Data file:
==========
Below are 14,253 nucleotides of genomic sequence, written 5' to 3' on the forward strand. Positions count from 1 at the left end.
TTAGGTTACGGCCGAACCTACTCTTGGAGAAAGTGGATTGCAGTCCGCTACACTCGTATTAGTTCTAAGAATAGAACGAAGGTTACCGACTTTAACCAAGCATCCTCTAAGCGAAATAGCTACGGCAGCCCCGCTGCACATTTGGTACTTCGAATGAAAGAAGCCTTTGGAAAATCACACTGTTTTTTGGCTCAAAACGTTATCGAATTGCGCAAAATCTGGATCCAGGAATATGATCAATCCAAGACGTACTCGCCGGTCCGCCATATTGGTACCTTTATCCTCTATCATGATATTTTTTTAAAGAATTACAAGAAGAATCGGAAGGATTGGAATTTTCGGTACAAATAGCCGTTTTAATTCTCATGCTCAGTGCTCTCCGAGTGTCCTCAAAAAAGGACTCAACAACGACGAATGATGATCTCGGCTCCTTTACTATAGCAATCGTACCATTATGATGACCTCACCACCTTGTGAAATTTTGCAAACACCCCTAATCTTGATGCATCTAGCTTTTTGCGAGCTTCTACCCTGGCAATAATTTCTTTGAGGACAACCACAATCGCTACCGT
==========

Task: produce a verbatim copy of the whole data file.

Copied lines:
Below are 14,253 nucleotides of genomic sequence, written 5' to 3' on the forward strand. Positions count from 1 at the left end.
TTAGGTTACGGCCGAACCTACTCTTGGAGAAAGTGGATTGCAGTCCGCTACACTCGTATTAGTTCTAAGAATAGAACGAAGGTTACCGACTTTAACCAAGCATCCTCTAAGCGAAATAGCTACGGCAGCCCCGCTGCACATTTGGTACTTCGAATGAAAGAAGCCTTTGGAAAATCACACTGTTTTTTGGCTCAAAACGTTATCGAATTGCGCAAAATCTGGATCCAGGAATATGATCAATCCAAGACGTACTCGCCGGTCCGCCATATTGGTACCTTTATCCTCTATCATGATATTTTTTTAAAGAATTACAAGAAGAATCGGAAGGATTGGAATTTTCGGTACAAATAGCCGTTTTAATTCTCATGCTCAGTGCTCTCCGAGTGTCCTCAAAAAAGGACTCAACAACGACGAATGATGATCTCGGCTCCTTTACTATAGCAATCGTACCATTATGATGACCTCACCACCTTGTGAAATTTTGCAAACACCCCTAATCTTGATGCATCTAGCTTTTTGCGAGCTTCTACCCTGGCAATAATTTCTTTGAGGACAACCACAATCGCTACCGT